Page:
Face it, there is no way can Steve go onto the WWDC stage and say "thanks to you developers we have made OSX the best operation system out there, now get back to work and figure out how to make it fly on X86 based chips" everyone would flip him off and stomp out the door crussing and screaming. If I was a developer I'd give up and start porting all my software to Windose at that point. So instead he says "due to our new partnership with Intel the G6 will be out in 10 months running at 3GHz and we've managed to cut the price of entry level Mac ownership by $100 too." The crowd cheers and Steve is a hero once again.
That could be very well it. Nice post.

This is a computer-generated message and needs no signature.
     
acadian
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Jun 4, 2005, 10:07 AM
 
Could also be a great marketing ploy on the part of Apple, remember the "leaked" G5 specs on Apple's site......
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Maflynn
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Jun 4, 2005, 10:10 AM
 
Don't flame me but if this story is true and I hope it isn't what incentive of spending more money the hardware. I feel in the long run the hardware will go by the board and apple will be a software company and at that stage I'm not sure they can compete against M$

to be honest I'm not really interested in spending more money for an apple if its a PC


Mike
     
osxisfun
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Jun 4, 2005, 10:46 AM
 
how is it a pc? it will still run OSX. and apple will choose the HW parts that goes with it so we don't get pc clone quality.
     
jamil5454
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Jun 4, 2005, 10:53 AM
 
http://www.appleinsider.com/article.php?id=1110

^ AppleInsider is reporting it too.
     
Commodus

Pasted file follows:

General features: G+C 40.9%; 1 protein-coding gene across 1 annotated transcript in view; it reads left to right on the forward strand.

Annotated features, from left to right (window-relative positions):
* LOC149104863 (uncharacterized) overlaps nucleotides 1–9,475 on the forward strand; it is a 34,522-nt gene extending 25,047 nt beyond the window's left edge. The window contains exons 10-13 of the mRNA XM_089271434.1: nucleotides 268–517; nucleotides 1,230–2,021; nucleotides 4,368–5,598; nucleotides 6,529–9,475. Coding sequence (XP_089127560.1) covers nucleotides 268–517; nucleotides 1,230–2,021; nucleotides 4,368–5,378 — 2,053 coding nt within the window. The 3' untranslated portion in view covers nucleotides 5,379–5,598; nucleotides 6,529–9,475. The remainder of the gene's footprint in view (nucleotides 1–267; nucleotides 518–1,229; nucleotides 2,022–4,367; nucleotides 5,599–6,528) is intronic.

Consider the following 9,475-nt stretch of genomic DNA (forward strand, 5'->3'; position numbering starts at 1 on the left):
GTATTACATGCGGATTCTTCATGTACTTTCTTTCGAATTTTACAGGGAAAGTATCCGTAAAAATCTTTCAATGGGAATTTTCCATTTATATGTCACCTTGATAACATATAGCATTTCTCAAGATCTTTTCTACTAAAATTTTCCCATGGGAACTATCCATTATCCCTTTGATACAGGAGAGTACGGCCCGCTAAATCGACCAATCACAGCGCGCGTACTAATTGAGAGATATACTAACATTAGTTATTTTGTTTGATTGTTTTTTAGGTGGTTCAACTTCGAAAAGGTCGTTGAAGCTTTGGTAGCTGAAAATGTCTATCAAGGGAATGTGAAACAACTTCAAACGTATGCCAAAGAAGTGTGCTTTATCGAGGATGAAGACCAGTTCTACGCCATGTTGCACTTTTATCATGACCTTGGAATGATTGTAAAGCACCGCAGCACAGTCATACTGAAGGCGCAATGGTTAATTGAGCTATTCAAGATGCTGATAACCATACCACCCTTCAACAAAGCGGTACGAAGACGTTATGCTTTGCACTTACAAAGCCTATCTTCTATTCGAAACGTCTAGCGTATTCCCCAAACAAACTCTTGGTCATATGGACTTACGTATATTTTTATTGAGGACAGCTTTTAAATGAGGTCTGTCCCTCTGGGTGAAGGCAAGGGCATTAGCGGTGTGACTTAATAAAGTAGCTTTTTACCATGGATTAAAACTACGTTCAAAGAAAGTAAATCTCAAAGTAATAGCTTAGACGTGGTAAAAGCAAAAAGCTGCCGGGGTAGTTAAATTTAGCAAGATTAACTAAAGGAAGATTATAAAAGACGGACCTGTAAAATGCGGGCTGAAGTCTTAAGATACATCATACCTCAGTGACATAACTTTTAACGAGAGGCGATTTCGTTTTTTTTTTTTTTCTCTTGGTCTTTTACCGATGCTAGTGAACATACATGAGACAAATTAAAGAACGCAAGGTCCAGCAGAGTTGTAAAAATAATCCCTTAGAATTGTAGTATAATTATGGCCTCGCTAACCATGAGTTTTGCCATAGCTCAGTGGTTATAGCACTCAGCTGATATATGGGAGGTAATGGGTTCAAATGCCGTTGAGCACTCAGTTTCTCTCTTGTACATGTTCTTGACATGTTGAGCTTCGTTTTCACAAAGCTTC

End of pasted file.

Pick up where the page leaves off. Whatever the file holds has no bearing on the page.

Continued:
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Jun 4, 2005, 11:03 AM
 
Originally Posted by jamil5454
http://www.appleinsider.com/article.php?id=1110

^ AppleInsider is reporting it too.
They're just pointing to the News.com article. Nothing of their own to confirm or deny it.
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marcelol
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Jun 4, 2005, 11:05 AM
 
Everyone is speculating.

1. Yes, it's possible that Apple wants Intel to FAB out their chips.
2. Yes, it's possible that Apple is shifting to x86.
3. Yes, it's possible that IBM is trying to dump Apple because it has the console market now.
4. Yes, it's possible to rebuild OS X to x86 ( with a lot of effort ).
5. Yes it's possible it's a mutual "trial separation" between IBM and Apple.

All these are entirely plausible and possible options. BUT.....

Weighing all the likelihoods together. Not much of it adds up. The one slim possibility might be a "FAB" deal.
But.....I seriously doubt much of it. Surely something is cooking, but anything before WWDC, is sheer speculation.
     
axlepin
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Jun 4, 2005, 11:55 AM
 
Originally Posted by Maflynn
I feel in the long run the hardware will go by the board and apple will be a software company and at that stage I'm not sure they can compete against M$

to be honest I'm not really interested in spending more money for an apple if its a PC

Mike

you both suggested an idea AND refuted its wisdom there, Mike..there was a good article on this 'Apple switching to Intel' posted at MacWold week before last.

With regard to Apple becoming a software or OS-only company, the author said that Apple would have to sell MANY more copies of OSX to make up for the loss of hardware revenue, which would be like saying, Apple would have to grow its market share to something like 15-20% in order to stay afloat.

That's not going to happen.